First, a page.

Starting New Crops in Flooded Greenhouses/Shadehouses


Flooded greenhouses/shadehouses need special procedures to avoid problems with new plantings.

General Cleaning

  • Remove flood deposits from benches and walkways.
  • Disinfect all surfaces and tools by washing them with a 10 percent chlorine bleach solution containing a liquid dish detergent or a 10 percent trisodium phosphate (TSP) solution available from most paint or grocery stores. Do not mix chlorine bleach with ammonia. Rinse all surfaces with clear water.
  • For additional disinfection, spray all areas with a formaldehyde solution. Mix one pint of formaldehyde with six gallons of water. Formaldehyde fumes are toxic. Wear protective clothing and a gas mask when spraying.

Soil Preparation

  • Remove flood deposits and the top inch of old greenhouse soil. If soil is heavily polluted with oil and chemicals, replace it with a fresh soil mixture.
  • Test soil for toxicity by planting tomato seeds directly into old soil. If seeds germinate and seedlings appear normal, the soil is probably free from toxic chemicals.
  • Allow soil to dry before sterilizing it. Turn wet soil with a spading fork to expose more soil surface and reduce drying time.
  • Take a soil test, if possible, to determine fertility levels. If soil test information is not available, apply one inch of chopped straw to the soil surface, plus five pounds per 100 square feet of each of the following materials: dolomitic limestone, 20 percent  superphosophate, and gypsum (available from building suppliers). When soil is dry enough for planting, work these materials into the soil with a power cultivator or spade.

Soil Sterilization

Greenhouse soil should be sterilized before new plantings are made. There are several ways to sterilize soil:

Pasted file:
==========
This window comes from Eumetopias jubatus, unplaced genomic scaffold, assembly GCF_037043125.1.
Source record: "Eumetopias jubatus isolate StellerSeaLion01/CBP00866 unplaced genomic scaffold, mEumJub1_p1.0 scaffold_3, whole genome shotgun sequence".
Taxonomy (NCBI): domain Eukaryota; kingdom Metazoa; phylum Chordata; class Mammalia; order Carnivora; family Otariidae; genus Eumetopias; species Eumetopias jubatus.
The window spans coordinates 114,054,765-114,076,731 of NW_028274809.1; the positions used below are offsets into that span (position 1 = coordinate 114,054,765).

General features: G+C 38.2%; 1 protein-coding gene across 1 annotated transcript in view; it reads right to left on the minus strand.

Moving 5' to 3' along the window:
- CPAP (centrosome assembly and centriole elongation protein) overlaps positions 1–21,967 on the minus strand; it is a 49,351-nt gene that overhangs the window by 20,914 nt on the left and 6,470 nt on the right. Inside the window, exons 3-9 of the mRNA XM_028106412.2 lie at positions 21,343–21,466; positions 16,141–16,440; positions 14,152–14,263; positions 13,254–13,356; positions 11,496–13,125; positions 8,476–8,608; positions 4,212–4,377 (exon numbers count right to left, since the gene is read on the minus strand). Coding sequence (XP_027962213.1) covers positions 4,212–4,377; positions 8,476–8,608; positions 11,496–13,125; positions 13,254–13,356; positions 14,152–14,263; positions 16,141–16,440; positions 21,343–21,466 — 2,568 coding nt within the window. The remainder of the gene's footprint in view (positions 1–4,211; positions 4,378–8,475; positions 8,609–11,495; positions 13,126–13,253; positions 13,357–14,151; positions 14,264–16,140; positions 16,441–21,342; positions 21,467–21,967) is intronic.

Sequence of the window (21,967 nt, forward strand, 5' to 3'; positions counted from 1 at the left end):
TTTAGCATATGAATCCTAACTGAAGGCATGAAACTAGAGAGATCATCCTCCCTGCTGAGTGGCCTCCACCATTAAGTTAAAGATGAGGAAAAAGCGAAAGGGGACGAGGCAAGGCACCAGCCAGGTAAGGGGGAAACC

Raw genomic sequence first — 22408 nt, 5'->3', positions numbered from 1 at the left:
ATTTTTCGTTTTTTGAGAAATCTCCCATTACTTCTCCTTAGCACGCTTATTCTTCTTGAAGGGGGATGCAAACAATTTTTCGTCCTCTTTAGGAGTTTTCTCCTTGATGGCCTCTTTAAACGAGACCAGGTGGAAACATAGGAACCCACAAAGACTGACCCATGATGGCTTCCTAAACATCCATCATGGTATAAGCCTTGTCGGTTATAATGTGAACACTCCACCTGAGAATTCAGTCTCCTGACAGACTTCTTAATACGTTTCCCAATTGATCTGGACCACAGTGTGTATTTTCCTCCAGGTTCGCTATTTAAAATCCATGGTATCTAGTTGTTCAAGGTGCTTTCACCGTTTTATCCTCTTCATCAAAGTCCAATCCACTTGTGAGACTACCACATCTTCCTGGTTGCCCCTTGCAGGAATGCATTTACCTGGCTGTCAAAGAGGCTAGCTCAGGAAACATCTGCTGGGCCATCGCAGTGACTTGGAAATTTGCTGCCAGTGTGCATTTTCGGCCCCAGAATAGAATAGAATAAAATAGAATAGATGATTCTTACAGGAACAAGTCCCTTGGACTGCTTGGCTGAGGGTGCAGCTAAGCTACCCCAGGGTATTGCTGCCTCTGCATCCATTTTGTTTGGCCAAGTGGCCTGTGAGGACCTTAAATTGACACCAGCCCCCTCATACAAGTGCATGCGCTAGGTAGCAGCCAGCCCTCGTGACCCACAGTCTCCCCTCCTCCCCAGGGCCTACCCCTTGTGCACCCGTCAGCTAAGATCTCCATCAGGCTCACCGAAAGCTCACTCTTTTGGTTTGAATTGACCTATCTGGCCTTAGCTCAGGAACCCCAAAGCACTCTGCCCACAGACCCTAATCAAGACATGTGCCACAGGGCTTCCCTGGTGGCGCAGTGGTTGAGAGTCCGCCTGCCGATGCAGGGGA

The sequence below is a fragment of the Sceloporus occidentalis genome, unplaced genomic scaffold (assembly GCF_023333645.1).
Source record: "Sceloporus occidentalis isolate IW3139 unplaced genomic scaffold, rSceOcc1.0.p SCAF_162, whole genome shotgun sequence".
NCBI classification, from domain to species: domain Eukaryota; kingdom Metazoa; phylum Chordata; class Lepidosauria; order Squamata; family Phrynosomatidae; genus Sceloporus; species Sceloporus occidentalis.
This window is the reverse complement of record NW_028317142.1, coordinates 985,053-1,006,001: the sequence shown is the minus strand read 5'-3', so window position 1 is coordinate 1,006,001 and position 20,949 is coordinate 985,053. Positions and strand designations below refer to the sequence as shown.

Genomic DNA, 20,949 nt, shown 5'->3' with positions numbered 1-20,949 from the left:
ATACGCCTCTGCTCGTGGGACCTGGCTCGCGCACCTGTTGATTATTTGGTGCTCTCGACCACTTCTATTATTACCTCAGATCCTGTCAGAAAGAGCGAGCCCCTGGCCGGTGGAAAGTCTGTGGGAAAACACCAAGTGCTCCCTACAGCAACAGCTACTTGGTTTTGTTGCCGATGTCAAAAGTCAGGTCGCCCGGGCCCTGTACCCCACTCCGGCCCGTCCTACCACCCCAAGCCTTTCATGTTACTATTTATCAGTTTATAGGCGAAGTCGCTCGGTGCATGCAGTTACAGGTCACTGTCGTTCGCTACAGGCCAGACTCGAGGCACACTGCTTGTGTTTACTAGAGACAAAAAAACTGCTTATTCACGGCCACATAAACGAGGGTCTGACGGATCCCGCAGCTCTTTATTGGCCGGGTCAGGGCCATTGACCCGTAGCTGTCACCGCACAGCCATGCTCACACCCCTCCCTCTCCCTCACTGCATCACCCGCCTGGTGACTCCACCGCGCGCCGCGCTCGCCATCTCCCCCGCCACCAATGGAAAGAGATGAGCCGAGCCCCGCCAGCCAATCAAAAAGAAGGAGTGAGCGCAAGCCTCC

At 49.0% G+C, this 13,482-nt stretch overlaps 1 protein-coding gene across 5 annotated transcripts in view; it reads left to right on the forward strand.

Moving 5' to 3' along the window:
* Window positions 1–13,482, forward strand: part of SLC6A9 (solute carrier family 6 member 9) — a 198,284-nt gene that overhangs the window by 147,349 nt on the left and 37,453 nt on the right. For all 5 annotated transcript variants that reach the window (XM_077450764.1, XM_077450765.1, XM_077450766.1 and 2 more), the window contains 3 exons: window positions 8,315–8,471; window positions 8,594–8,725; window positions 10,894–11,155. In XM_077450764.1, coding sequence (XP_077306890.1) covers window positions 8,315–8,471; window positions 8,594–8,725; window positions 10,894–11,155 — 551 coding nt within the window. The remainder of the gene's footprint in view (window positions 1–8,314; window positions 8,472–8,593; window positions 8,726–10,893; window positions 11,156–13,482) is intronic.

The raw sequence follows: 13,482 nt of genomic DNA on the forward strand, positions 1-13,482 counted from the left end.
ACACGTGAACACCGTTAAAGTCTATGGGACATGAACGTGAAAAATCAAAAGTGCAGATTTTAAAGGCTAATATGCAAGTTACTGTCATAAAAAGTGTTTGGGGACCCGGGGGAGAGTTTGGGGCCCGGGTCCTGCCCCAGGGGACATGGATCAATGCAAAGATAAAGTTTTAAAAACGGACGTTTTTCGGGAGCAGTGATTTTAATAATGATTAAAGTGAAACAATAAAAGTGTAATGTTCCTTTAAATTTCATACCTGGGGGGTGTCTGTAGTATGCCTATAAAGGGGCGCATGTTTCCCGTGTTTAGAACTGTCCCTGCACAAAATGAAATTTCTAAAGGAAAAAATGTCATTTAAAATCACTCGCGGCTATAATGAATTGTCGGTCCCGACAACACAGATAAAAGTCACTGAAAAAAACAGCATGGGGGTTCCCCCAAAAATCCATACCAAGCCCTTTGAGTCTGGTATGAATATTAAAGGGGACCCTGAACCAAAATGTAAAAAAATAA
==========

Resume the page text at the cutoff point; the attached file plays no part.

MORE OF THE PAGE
• Steaming is the best way to rid soil of weed seeds and organisms that may produce plant disease. Steam soil until it reaches a temperature of 180 Fahrenheit for 30 minutes. If your greenhouse does not have an operating boiler, you may wish to consider another method of soil sterilization.
  • Custom steaming can be done with a portable boiler mounted on a truck. Units of this type can sterilize a 150-foot bench in 50 minutes. Contact your County Extension Agent for information about this service.
  • Chemicals may be used when greenhouses are completely empty. Follow pesticide label directions. Allow about two weeks for complete aeration before planting new crops.
  • Methyl bromide may be used for all crops except carnations and snapdragons. Allow seven to 12 days prior to planting for aeration.
  • Chloropicrin is effective against a wide range of disease organisms. Allow 10 to 21 days for aeration prior to planting.
  • Artificial mixtures that are presterilized may be used if no sterilizing method is practical. Commercial mixtures are available in large bags or bales. Mixing your own soil is more economical than buying it commercially if you have your own equipment.

A common mix is composed of one-half peat moss and one-half perlite by volume. Prepare as follows:

  • 11 bushels vermiculite (#4 size)
  • 11 bushels shredded peat moss
  • 7 pounds dolomitic limestone
  • 2 to 10 pounds 5-10-5 fertilizer
  • 2 pounds powdered 20 percent superphosphate
  • 1 level tablespoon borax
  • 2 level tablespoons chelated iron

Peat moss is another growing medium. Use the following mixture per cubic yard of moss:

  • 7 pounds dolomitic limestone
  • 3-1/2 pounds powdered 20 percent super-phosphate
  • 2 pounds potassium nitrate
  • 2 level tablespoons chelated iron
  • 1 level tablespoon chelated trace element mix

Disinfecting Bench Surfaces

Before sterilized soil is added to benches, disinfect bench surfaces by painting them with copper napthenate wood preservative. Allow the painted surface to dry before filling benches. Do not use creosote or other materials toxic to plants.



After crop is planted, fertilize all artificial growing media with a 15-15-15 fertilizer or a similar material which contains at least half its nitrogen in the nitrate form.